The new generation of automated solutions brings operator control to personal devices. Sandvik Coromants CoroPlus uses Bluetooth to enable an operator to make changes to a boring unit from a PC laptop iPad or smartphone. Click image to enlarge

Canadian manufacturers are embracing digital technologies according to a new Business Development Bank of Canada (BDC) study, "Industry 4.0: The New Industrial Revolution - Are Canadian manufacturers ready?"with close to 40 per cent of Canadian manufacturing businesses have started to implement digital projects.

The study also found that, while only 3 per cent of manufacturing SMEs have fully digitized their production, 17 per cent of manufacturing SMEs are preparing to do so.

The impact of this revolution promises to be remarkable and Canadian manufacturers have a lot of work to do to catch up. The BDC study draws its conclusions from a recent Canada-wide survey of 960 Canadian SME entrepreneurs.

Digital revolution in manufacturing. Image: TRUMPFClick image to enlarge

"Our study clearly demonstrates that it pays to embrace the digital shift," says Pierre Cleroux, chief economist and vice president of research at BDC. "The Canadian businesses that have been early adopters of digital technologies have increased their productivity, reduced their costs and improved the quality of their products. However, 42 per cent of Canadian manufacturing businesses have not yet initiated their digital shift. These businesses will be at a disadvantage against their competitors.

We are already witnessing the impact digital transformation is having in Europe and the U.S., where highly automated and flexible factories can now compete against low-cost factories in Asia. In order to survive, Canadian businesses must innovate, because the international competition is on the cutting edge of the digital Revolution."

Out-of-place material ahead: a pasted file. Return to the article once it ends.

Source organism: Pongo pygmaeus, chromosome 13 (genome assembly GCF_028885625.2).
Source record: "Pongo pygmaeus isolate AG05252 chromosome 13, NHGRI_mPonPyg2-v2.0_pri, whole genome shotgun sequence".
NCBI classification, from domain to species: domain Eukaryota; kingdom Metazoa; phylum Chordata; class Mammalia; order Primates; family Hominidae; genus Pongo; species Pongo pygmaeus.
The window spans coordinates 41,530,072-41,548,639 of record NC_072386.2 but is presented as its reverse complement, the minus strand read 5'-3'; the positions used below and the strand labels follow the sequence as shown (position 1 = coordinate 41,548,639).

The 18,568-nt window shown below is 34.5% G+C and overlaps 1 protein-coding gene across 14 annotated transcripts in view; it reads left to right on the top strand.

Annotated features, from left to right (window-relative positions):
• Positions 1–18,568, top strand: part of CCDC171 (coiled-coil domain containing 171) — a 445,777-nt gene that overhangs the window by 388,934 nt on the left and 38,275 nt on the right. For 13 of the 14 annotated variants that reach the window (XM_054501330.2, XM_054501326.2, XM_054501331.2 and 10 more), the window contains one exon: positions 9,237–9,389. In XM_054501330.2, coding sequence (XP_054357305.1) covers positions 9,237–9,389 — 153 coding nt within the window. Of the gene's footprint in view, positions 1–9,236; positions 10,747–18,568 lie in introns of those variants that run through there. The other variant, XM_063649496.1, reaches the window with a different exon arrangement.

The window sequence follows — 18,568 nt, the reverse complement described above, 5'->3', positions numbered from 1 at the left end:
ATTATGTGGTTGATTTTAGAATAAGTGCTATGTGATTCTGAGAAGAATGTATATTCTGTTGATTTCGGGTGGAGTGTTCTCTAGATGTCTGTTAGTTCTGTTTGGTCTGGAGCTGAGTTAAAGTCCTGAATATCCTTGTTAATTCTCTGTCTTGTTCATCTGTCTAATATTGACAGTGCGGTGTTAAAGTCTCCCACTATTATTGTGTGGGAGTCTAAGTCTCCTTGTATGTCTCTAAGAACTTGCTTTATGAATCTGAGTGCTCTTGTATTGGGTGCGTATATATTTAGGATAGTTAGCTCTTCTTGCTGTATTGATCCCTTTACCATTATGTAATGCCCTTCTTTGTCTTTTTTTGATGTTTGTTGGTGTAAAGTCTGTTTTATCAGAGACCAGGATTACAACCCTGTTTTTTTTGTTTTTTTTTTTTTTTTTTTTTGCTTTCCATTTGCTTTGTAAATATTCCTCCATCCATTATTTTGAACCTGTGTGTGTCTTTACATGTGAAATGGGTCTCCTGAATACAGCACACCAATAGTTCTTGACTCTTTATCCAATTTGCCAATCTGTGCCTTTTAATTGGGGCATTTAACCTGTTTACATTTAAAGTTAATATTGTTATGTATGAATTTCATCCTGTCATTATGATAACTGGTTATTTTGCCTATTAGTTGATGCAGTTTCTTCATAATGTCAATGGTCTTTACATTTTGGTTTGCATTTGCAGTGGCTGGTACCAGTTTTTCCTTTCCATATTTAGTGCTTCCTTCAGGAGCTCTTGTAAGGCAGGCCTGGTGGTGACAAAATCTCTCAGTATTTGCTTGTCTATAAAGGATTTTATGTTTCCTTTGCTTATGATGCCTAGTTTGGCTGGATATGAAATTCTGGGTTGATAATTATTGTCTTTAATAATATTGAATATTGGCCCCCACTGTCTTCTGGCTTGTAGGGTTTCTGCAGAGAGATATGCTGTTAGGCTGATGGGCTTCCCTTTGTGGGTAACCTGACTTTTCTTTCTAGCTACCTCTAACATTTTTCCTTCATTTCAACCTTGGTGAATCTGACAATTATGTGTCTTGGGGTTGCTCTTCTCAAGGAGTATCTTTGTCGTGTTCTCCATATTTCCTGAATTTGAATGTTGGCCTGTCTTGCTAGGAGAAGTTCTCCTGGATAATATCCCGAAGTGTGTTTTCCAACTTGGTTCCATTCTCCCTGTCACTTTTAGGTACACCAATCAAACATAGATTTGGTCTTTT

According to the BDC study, businesses in Canada that have adopted the digitization of their production are forecasting higher growth, have enjoyed increased productivity and lower operating costs.

Quebec (45%), Manitoba and Saskatchewan (44%) top the list of provinces that have initiated the digital shift. British Columbia (39%) and Ontario (39%) come in mid-pack, Alberta follows with 35% and the Atlantic provinces trail behind at 32%.

The overall level of investment in these technologies remains low. The majority of Canadian SMEs have invested less than $100,000 compared with an international average of $261,000.

The BDC study says the main obstacles to implementation of digital technologies are the lack of a qualified workforce, excessive costs and the difficulty in understanding the benefits.

"The auto industry has strengthened considerably over the past few years," says AGS Automotive Systems' co-president Joe Loparco. "At the same time, digital technologies have become more affordable, user-friendly and robust. This convergence has allowed us to make more investment in the area of digital technologies. This has helped increase our productivity by allowing us to better mine and understand the data which drives our business success," .

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